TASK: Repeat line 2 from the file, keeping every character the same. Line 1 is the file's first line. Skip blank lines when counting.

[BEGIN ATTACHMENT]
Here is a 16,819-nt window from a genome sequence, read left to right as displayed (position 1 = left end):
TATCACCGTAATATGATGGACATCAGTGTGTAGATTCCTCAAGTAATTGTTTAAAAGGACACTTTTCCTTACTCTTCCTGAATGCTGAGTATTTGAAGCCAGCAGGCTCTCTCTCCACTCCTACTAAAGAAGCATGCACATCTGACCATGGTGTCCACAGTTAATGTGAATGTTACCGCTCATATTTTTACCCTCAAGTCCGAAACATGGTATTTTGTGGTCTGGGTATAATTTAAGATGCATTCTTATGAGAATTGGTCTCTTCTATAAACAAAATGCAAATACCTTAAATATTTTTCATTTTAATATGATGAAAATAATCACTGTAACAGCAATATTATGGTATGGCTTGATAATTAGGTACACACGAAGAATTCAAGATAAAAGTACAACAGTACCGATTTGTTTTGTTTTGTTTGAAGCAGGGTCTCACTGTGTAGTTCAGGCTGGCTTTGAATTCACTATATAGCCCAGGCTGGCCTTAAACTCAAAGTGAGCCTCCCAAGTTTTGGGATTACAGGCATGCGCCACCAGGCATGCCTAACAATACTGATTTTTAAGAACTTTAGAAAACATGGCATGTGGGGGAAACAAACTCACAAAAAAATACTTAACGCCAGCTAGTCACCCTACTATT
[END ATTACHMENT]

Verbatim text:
TATCACCGTAATATGATGGACATCAGTGTGTAGATTCCTCAAGTAATTGTTTAAAAGGACACTTTTCCTTACTCTTCCTGAATGCTGAGTATTTGAAGCCAGCAGGCTCTCTCTCCACTCCTACTAAAGAAGCATGCACATCTGACCATGGTGTCCACAGTTAATGTGAATGTTACCGCTCATATTTTTACCCTCAAGTCCGAAACATGGTATTTTGTGGTCTGGGTATAATTTAAGATGCATTCTTATGAGAATTGGTCTCTTCTATAAACAAAATGCAAATACCTTAAATATTTTTCATTTTAATATGATGAAAATAATCACTGTAACAGCAATATTATGGTATGGCTTGATAATTAGGTACACACGAAGAATTCAAGATAAAAGTACAACAGTACCGATTTGTTTTGTTTTGTTTGAAGCAGGGTCTCACTGTGTAGTTCAGGCTGGCTTTGAATTCACTATATAGCCCAGGCTGGCCTTAAACTCAAAGTGAGCCTCCCAAGTTTTGGGATTACAGGCATGCGCCACCAGGCATGCCTAACAATACTGATTTTTAAGAACTTTAGAAAACATGGCATGTGGGGGAAACAAACTCACAAAAAAATACTTAACGCCAGCTAGTCACCCTACTATT